You don't have that with diabetes but you do have all the supplies and my share of that, whatever it was, 10%, 15%, whatever, it's very expensive. It's just amazing.
Craig: For me, and when I was first diagnosed, my mom, constant fights, monthly fights with insurance.
Cindy: Always, but that's always, always with insurance companies on everything. I am the person who appeals every negative decision, all the way to the top until I get it changed, everyone. I used to do it with visits to my physical therapist when I was going like every week, twice a week for more than a year for my back, I'd appeal every single thing they did if it wasn't exactly what I thought it should be or cover every single thing. I don't even think about that anymore. Type 1 diabetes is just one more issue about which to deal with incompetent insurance companies.
When I had insurance from my job, they would switch every year to a different insurance company looking for a better deal, which meant I had to retrain the insurance companies every year and it was so annoying and I had to find out who are the people who knew what they were talking about and knew what I was talking about and make sure I only talked to those people and on and on and on. It was a pain in the neck, but it's always a pain in the neck, it's not about diabetes
Craig: It's hard enough controlling your blood sugars every day, but then when you spend an hour on hold with the insurance agency every day and the doctors every other month, every couple of months, that takes its own toll. That it becomes so much more than just testing yourself which becomes second nature.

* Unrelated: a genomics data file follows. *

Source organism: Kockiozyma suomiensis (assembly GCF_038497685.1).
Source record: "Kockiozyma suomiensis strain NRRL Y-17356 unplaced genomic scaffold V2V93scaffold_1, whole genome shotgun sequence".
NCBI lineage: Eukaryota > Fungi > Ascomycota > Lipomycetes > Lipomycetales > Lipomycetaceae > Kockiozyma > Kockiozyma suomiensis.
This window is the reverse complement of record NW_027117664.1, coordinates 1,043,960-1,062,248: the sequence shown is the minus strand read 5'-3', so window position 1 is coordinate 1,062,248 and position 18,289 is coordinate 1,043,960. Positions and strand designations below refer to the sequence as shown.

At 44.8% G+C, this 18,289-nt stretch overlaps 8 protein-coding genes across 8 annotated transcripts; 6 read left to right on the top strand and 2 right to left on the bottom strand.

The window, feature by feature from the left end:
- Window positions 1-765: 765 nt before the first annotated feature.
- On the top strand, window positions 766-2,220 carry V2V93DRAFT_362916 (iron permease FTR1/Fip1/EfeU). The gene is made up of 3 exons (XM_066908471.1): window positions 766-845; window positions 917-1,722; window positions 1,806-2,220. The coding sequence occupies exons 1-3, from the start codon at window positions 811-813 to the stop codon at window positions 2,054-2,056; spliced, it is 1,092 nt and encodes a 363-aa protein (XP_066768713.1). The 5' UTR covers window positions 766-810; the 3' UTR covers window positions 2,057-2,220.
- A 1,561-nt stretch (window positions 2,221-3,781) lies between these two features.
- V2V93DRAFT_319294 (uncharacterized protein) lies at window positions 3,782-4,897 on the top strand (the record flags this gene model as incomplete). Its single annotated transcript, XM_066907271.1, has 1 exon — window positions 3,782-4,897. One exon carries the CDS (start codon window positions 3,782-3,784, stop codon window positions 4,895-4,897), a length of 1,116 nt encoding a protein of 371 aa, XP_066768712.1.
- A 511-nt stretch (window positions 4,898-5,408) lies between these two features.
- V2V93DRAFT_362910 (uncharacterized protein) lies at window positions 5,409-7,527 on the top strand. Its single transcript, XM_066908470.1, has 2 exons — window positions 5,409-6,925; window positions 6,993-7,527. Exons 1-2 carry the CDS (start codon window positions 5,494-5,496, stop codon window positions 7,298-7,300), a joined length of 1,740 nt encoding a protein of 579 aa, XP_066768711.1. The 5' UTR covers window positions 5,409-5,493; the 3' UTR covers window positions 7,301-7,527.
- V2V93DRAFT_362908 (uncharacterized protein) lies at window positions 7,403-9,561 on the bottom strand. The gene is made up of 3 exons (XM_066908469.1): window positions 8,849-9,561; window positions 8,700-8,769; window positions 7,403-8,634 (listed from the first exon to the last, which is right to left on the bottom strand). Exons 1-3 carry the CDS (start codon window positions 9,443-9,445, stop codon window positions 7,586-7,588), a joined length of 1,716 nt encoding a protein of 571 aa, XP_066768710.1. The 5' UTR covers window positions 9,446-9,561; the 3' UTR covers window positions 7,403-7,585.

Cindy: Again, I think it's a matter of personality because there's nothing I like better than winning a fight with insurance companies or with whatever administrative hierarchies are there. I'm the person who writes letters to companies complaining and making them take back whatever it is or change whatever it is or at least agree with me that what they're doing is absurd.
I'm the person who never gives up doing all that stuff. It's annoying yes, I wouldn't-- My first choice of how to use that hour of my day would not be fighting these battles, on the other hand, I like fighting battles. I'm happy to do it even. I help my friends do it for their own things, whatever. I like that, I like righting wrongs, that's one of my favorite things to do, is right wrongs.
Having insurance companies taking advantage of us, me, anybody, is a wrong and so I'm going to be in there fighting it and winning it. I've sent letters about doctors to the State Board of Medical Licensure, I've complained about doctors officially, I've threatened to take them to court, I've done all this stuff. I do not put up with anything like that. The problem is that most people do put up with it.
They just don't argue, they just accept and I'm not that person. I'm the person who's going to fight every single battle because if you don't, it's never going to change. Even though interviewing me is interesting for you personally, I'm not sure I'm average person who's going to be giving-- You can have me and use me for this but it's not going to be your average person with the average problems and issues.
It's funny, but maybe it's good for them to hear that there are people out there who are fighting all these battles and not feeling
horribly burdened and oppressed and struggling with all this stuff. It might be good for them to know that there are other approaches to all these.
Craig: Beta cell is produced, recorded and edited by me, Craig Stubing and our theme music is by Purple Glitter. You can find Beta Cell on Twitter and Facebook @betacellpodcast. If you have a story about how rising insulin cost have affected you, record a voicemail on your phone and email it to email@example.com or leave a voicemail at 844-321-beta. Hopefully we can steer the conversation away from profit margins and stock prices back to the people these drugs were designed to keep alive. The more stories we get, the better.
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I'm Craig Stubing and this is Beta Cell.